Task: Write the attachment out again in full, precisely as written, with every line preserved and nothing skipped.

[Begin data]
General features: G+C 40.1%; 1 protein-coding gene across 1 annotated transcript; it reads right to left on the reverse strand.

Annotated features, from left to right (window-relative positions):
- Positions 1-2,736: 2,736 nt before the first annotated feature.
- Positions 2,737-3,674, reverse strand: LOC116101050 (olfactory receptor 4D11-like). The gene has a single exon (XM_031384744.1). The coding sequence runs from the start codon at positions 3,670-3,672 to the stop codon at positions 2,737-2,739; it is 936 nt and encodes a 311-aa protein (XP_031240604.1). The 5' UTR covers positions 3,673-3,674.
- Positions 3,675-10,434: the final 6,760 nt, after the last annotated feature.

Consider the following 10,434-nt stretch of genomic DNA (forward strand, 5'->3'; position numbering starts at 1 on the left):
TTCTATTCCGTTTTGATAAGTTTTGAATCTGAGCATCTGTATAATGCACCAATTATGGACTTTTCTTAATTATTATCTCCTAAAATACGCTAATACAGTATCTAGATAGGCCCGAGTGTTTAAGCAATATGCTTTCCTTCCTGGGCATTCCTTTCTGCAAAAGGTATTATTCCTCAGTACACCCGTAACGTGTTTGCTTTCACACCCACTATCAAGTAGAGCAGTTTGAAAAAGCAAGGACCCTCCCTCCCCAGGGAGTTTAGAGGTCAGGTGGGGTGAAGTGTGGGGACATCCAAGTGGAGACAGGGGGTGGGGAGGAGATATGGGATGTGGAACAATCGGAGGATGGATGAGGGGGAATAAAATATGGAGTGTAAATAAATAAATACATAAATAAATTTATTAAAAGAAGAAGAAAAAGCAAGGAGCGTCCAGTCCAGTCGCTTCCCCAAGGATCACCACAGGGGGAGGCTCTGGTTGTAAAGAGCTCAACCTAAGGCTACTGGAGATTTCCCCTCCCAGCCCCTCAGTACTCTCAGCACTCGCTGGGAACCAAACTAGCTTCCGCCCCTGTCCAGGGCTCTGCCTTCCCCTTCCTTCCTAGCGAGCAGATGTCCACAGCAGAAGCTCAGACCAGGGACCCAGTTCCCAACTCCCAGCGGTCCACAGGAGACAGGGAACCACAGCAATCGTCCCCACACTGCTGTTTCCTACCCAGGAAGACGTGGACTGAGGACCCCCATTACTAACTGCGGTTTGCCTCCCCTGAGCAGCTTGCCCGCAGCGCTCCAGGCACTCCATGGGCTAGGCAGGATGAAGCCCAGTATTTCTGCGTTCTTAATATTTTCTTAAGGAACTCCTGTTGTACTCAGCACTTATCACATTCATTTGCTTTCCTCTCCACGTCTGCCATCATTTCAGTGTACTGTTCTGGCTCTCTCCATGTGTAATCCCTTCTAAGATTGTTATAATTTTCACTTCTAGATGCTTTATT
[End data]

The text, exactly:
General features: G+C 40.1%; 1 protein-coding gene across 1 annotated transcript; it reads right to left on the reverse strand.

Annotated features, from left to right (window-relative positions):
- Positions 1-2,736: 2,736 nt before the first annotated feature.
- Positions 2,737-3,674, reverse strand: LOC116101050 (olfactory receptor 4D11-like). The gene has a single exon (XM_031384744.1). The coding sequence runs from the start codon at positions 3,670-3,672 to the stop codon at positions 2,737-2,739; it is 936 nt and encodes a 311-aa protein (XP_031240604.1). The 5' UTR covers positions 3,673-3,674.
- Positions 3,675-10,434: the final 6,760 nt, after the last annotated feature.

Consider the following 10,434-nt stretch of genomic DNA (forward strand, 5'->3'; position numbering starts at 1 on the left):
TTCTATTCCGTTTTGATAAGTTTTGAATCTGAGCATCTGTATAATGCACCAATTATGGACTTTTCTTAATTATTATCTCCTAAAATACGCTAATACAGTATCTAGATAGGCCCGAGTGTTTAAGCAATATGCTTTCCTTCCTGGGCATTCCTTTCTGCAAAAGGTATTATTCCTCAGTACACCCGTAACGTGTTTGCTTTCACACCCACTATCAAGTAGAGCAGTTTGAAAAAGCAAGGACCCTCCCTCCCCAGGGAGTTTAGAGGTCAGGTGGGGTGAAGTGTGGGGACATCCAAGTGGAGACAGGGGGTGGGGAGGAGATATGGGATGTGGAACAATCGGAGGATGGATGAGGGGGAATAAAATATGGAGTGTAAATAAATAAATACATAAATAAATTTATTAAAAGAAGAAGAAAAAGCAAGGAGCGTCCAGTCCAGTCGCTTCCCCAAGGATCACCACAGGGGGAGGCTCTGGTTGTAAAGAGCTCAACCTAAGGCTACTGGAGATTTCCCCTCCCAGCCCCTCAGTACTCTCAGCACTCGCTGGGAACCAAACTAGCTTCCGCCCCTGTCCAGGGCTCTGCCTTCCCCTTCCTTCCTAGCGAGCAGATGTCCACAGCAGAAGCTCAGACCAGGGACCCAGTTCCCAACTCCCAGCGGTCCACAGGAGACAGGGAACCACAGCAATCGTCCCCACACTGCTGTTTCCTACCCAGGAAGACGTGGACTGAGGACCCCCATTACTAACTGCGGTTTGCCTCCCCTGAGCAGCTTGCCCGCAGCGCTCCAGGCACTCCATGGGCTAGGCAGGATGAAGCCCAGTATTTCTGCGTTCTTAATATTTTCTTAAGGAACTCCTGTTGTACTCAGCACTTATCACATTCATTTGCTTTCCTCTCCACGTCTGCCATCATTTCAGTGTACTGTTCTGGCTCTCTCCATGTGTAATCCCTTCTAAGATTGTTATAATTTTCACTTCTAGATGCTTTATT